Matthew Locke

English baroque composer Matthew Locke was born in Exeter in about 1621 and sang in Exeter Cathedral choir under Orlando Gibbons' brother Edward. He is known to have travelled to the Netherlands when he was eighteen. Collaborating with Christopher Gibbons (Orlando's son), Locke wrote the music for James Shirley's 1653 masque Cupid and Death. No other scores of dramatic works survive from this period.

Locke collaborated with other composers on William Davenant's early opera The Siege of Rhodes (1656) and went on to write music for other Davenant operas and a processional march played at the coronation of Charles II (for whom he was composer and organist of the king's chapel).

Locke's treatise on music theory, Melothesia, was published in 1673, and he died in August 1677.

A selection of articles about Matthew Locke

Spotlight. Virtuosic Flair - Gerald Fenech recommends dance music played by Daniel Hope and the Zurich Chamber Orchestra. 'Daniel Hope's fiddle-playing is just phenomenal ...'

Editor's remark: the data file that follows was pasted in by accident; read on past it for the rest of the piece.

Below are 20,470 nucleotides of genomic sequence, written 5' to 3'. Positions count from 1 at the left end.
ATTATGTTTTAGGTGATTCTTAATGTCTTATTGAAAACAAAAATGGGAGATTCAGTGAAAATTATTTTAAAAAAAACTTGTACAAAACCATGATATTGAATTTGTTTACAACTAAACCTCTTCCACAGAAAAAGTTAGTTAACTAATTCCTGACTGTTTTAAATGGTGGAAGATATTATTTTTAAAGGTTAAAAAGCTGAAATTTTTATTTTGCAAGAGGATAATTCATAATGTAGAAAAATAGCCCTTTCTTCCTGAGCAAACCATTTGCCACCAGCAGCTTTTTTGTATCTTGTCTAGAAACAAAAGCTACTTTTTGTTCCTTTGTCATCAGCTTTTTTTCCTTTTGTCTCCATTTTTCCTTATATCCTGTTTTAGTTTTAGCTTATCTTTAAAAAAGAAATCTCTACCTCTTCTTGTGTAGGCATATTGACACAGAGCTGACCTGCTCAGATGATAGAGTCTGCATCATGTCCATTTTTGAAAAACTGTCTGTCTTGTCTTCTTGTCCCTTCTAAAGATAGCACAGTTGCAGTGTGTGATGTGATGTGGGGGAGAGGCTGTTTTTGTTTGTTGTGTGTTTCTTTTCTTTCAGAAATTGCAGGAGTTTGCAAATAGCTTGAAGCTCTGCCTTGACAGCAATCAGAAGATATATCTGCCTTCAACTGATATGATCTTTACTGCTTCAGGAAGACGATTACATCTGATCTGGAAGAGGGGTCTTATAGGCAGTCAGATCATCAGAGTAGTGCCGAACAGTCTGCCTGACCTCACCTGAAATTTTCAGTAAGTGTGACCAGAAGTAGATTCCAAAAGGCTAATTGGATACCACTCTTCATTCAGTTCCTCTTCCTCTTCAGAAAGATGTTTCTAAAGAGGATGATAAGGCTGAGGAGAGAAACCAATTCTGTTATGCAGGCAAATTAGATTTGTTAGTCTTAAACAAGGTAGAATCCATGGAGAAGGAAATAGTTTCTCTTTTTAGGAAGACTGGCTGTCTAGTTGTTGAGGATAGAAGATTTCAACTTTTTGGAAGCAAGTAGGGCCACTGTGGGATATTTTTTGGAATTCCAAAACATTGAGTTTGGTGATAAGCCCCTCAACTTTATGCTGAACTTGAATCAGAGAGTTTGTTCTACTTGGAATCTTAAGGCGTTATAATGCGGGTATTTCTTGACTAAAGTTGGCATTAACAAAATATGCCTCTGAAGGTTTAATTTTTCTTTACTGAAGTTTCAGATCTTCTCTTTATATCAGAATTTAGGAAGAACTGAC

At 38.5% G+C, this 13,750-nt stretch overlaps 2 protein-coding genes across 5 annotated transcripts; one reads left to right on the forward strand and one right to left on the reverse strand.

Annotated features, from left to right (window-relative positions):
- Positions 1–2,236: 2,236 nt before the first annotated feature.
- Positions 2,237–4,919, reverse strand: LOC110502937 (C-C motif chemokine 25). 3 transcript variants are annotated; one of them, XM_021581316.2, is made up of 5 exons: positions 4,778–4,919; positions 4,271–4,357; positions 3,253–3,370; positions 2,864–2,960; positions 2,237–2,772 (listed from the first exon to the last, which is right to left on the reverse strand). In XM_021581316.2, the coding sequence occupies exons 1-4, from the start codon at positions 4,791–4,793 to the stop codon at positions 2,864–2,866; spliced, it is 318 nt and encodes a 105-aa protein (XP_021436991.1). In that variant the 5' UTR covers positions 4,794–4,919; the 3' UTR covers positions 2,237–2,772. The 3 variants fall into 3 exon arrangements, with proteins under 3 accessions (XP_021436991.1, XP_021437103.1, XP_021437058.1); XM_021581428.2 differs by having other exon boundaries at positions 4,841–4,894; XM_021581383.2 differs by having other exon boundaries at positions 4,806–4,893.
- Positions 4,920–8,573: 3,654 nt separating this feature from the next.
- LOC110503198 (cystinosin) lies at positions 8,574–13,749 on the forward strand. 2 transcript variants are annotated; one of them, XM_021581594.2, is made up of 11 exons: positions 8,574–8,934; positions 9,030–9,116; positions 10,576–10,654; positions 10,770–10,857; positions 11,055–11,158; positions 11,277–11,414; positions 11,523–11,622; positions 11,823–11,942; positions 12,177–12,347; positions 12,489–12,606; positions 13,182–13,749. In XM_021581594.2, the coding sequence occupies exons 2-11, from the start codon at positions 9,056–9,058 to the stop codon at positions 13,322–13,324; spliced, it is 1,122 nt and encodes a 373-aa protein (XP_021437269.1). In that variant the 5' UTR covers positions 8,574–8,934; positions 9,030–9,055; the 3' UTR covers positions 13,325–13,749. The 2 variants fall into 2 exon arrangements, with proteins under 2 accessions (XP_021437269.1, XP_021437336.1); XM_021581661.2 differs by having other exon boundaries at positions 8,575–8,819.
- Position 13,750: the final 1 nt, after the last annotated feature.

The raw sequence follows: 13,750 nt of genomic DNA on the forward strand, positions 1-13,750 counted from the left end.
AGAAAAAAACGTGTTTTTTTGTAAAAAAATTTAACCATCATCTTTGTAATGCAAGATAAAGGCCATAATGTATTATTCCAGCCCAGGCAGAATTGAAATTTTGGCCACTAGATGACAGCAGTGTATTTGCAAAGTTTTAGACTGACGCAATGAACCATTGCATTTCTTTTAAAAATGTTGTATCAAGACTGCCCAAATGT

CD Spotlight. Underground Virtuosity - John Dante Prevedini listens to viol consort suites by Matthew Locke. 'Locke's imitative counterpoint shines through with a crispness and clarity ...'

CD Spotlight. Merriment and Joy - Music by Nicola Matteis, John Banister, Gottfried Finger, Matthew Locke and Johann Schop, warmly recommended by Gerald Fenech. 'Elegant and full of warmth, these dances are imaginatively orchestrated and extremely well crafted, and the playing is wonderfully affective.'

Ask Alice - A CD recommendation from classical music agony aunt Alice McVeigh

CD Spotlight. Cloven Hoofs? - English trios, heard by Robert Anderson. '... Trio Setttecento has adapted skilfully towards whatever idiom was required throughout the disc.'

CD Spotlight. A delightful airing - The keyboard music of Matthew Locke, reviewed by Robert Anderson. '... crisp and lively ...'